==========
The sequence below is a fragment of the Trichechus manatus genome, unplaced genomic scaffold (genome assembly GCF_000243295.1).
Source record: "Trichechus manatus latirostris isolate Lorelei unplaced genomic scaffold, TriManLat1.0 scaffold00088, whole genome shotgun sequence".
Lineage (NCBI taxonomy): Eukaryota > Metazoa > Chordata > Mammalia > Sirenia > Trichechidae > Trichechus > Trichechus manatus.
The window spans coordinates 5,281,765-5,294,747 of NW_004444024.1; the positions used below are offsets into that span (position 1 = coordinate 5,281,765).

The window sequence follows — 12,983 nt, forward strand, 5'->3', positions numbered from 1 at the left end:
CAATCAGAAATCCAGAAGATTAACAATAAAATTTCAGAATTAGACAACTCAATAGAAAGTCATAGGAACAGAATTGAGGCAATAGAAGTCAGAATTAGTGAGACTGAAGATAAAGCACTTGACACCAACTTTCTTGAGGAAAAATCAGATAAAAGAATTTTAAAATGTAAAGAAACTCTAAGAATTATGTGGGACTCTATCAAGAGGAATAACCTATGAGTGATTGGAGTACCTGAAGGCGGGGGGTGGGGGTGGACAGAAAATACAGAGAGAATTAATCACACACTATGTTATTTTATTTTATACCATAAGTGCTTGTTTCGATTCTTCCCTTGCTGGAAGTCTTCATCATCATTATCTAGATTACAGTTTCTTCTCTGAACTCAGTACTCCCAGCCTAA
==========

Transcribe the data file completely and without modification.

The sequence below is a fragment of the Trichechus manatus genome, unplaced genomic scaffold (genome assembly GCF_000243295.1).
Source record: "Trichechus manatus latirostris isolate Lorelei unplaced genomic scaffold, TriManLat1.0 scaffold00088, whole genome shotgun sequence".
Lineage (NCBI taxonomy): Eukaryota > Metazoa > Chordata > Mammalia > Sirenia > Trichechidae > Trichechus > Trichechus manatus.
The window spans coordinates 5,281,765-5,294,747 of NW_004444024.1; the positions used below are offsets into that span (position 1 = coordinate 5,281,765).

The window sequence follows — 12,983 nt, forward strand, 5'->3', positions numbered from 1 at the left end:
CAATCAGAAATCCAGAAGATTAACAATAAAATTTCAGAATTAGACAACTCAATAGAAAGTCATAGGAACAGAATTGAGGCAATAGAAGTCAGAATTAGTGAGACTGAAGATAAAGCACTTGACACCAACTTTCTTGAGGAAAAATCAGATAAAAGAATTTTAAAATGTAAAGAAACTCTAAGAATTATGTGGGACTCTATCAAGAGGAATAACCTATGAGTGATTGGAGTACCTGAAGGCGGGGGGTGGGGGTGGACAGAAAATACAGAGAGAATTAATCACACACTATGTTATTTTATTTTATACCATAAGTGCTTGTTTCGATTCTTCCCTTGCTGGAAGTCTTCATCATCATTATCTAGATTACAGTTTCTTCTCTGAACTCAGTACTCCCAGCCTAA